A short intro to linear regression analysis using survey data

Brad Jones
Jan 15, 2019 · 9 min read
Image for post
Image for post

Many of Pew Research Center’s survey analyses show relationships between two variables. For example, our reports may explore how attitudes about one thing — such as views of the economy — are associated with attitudes about another thing — such as views of the president’s job performance. Or they might look at how different demographic groups respond to the same survey question.

But analysts are sometimes interested in understanding how multiple factors might contribute simultaneously to the same outcome. One useful tool to help us make sense of these kinds of problems is regression. Regression is a statistical method that allows us to look at the relationship between two variables, while holding other factors equal.

This post will show how to estimate and interpret linear regression models with survey data using R. We’ll use data taken from a Pew Research Center 2016 post-election survey, and you can download the dataset for your own use here. We’ll discuss both bivariate regression, which has one outcome variable and one explanatory variable, and multiple regression, which has one outcome variable and multiple explanatory variables.

This post is meant as a brief introduction to how to estimate a regression model in R. It also offers a brief explanation of some of the aspects that need to be accounted for in the process.

Bivariate regression models with survey data

In the Center’s 2016 post-election survey, respondents were asked to rate then President-elect Donald Trump on a 0–100 “feeling thermometer.” Respondents were told, “a rating of zero degrees means you feel as cold and negative as possible. A rating of 100 degrees means you feel as warm and positive as possible. You would rate the person at 50 degrees if you don’t feel particularly positive or negative toward the person.”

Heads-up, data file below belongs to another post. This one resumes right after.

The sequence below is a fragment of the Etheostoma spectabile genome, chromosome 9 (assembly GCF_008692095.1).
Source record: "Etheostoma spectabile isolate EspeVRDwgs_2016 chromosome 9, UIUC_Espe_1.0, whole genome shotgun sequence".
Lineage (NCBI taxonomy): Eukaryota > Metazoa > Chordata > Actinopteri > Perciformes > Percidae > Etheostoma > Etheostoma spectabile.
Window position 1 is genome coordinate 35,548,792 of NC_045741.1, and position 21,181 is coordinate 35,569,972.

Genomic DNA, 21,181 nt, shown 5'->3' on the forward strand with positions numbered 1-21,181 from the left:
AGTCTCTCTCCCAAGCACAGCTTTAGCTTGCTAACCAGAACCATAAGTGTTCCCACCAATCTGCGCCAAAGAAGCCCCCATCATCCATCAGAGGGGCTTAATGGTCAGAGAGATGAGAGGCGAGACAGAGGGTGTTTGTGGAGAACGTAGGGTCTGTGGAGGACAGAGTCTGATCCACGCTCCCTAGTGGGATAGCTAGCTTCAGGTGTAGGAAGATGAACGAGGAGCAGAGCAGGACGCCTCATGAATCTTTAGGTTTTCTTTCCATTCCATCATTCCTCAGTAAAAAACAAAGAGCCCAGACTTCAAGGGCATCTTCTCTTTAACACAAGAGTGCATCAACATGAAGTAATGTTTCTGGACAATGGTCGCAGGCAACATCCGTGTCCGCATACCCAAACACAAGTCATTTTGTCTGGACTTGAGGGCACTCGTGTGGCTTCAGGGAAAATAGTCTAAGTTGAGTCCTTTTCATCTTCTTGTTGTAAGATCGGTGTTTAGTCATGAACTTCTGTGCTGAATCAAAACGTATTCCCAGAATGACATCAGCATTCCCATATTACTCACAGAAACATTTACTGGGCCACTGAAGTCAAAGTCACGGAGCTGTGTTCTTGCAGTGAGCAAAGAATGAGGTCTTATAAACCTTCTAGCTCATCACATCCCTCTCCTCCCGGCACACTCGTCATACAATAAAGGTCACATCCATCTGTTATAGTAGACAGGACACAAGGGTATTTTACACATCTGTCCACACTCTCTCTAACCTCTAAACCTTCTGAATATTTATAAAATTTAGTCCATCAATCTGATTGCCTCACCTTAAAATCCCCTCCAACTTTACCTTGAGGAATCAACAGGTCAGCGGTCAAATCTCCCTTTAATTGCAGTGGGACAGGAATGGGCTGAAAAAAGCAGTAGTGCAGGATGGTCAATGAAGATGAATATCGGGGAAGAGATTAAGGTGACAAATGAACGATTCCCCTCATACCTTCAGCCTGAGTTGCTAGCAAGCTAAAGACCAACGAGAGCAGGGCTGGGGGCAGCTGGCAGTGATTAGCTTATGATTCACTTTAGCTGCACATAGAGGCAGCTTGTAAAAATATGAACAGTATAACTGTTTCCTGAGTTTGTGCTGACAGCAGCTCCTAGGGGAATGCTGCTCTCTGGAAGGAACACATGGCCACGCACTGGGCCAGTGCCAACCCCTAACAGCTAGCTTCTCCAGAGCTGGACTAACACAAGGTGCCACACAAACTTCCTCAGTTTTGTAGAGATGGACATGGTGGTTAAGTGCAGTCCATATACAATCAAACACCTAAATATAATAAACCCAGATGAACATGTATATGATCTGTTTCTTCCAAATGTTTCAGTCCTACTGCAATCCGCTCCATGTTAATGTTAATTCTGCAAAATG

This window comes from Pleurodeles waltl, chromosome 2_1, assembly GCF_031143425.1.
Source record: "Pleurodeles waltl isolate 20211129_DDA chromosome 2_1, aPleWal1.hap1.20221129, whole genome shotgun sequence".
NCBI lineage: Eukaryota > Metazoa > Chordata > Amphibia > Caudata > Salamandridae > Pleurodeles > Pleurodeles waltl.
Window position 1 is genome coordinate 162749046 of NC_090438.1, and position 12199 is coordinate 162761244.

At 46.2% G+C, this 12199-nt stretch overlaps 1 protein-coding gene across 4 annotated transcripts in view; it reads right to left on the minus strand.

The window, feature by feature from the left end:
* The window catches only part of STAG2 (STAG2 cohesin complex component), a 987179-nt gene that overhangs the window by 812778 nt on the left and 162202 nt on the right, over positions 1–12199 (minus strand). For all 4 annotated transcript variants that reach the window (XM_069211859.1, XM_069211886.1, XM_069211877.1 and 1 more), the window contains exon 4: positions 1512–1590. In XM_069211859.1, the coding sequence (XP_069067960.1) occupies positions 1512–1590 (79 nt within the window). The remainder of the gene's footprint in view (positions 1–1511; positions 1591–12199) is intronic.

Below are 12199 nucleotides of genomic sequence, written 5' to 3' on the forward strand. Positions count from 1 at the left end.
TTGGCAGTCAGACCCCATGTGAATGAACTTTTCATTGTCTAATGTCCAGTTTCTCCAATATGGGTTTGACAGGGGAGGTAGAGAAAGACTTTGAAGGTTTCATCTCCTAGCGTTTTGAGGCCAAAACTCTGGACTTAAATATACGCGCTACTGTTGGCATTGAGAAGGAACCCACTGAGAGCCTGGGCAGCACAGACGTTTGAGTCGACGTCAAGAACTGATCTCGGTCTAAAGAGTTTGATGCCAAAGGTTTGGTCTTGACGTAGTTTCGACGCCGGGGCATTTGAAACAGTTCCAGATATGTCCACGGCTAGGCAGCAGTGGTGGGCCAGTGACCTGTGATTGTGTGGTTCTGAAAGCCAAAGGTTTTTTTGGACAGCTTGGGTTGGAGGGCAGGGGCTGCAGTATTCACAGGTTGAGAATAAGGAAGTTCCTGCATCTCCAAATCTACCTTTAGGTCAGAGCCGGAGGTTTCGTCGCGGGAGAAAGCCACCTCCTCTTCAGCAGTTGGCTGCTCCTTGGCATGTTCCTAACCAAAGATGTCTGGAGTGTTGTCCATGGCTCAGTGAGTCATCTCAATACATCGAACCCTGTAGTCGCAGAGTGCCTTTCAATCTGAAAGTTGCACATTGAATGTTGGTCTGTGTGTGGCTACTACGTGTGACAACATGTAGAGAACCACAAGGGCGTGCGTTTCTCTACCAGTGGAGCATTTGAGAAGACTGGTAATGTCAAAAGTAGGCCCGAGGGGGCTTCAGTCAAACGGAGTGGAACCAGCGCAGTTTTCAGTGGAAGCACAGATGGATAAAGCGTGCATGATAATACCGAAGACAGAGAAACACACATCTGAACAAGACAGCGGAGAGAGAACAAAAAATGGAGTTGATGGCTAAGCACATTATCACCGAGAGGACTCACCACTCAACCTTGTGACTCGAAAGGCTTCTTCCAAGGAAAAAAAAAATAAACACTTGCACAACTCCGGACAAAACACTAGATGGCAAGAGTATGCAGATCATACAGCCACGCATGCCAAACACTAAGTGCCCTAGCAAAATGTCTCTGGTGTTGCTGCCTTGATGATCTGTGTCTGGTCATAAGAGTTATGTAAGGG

We can use R’s plot function to take a look at the answers people gave. The plot below shows the distribution of the ratings of Trump. Round numbers and increments of 5 typically received more responses than other numbers. For example, 50 had a larger number of responses than 49.

In most survey research we also want to represent a population (in this case, the adult population in the U.S.), which requires weighting the data to known national statistics. Weights are used to correct for under- and overrepresentation among different demographic groups in our sample (like age, gender, region, education, race). When working with weighted survey data, we need to account for these weights correctly. Otherwise, population estimates, standard errors and significance tests will be incorrect.

Image for post
Image for post

One option for working with survey data in R is to use the “survey” package. For an introduction on working with survey data in R, see our earlier blog post.

The first step involves creating a survey design object with our weights variable. Below, we define the “d_design” object with the corresponding weight from the WEIGHT_W23 variable. We can use this survey object to perform a wide variety of analyses included in the `survey` package. In this case, we’ll use it to calculate averages and run a regression.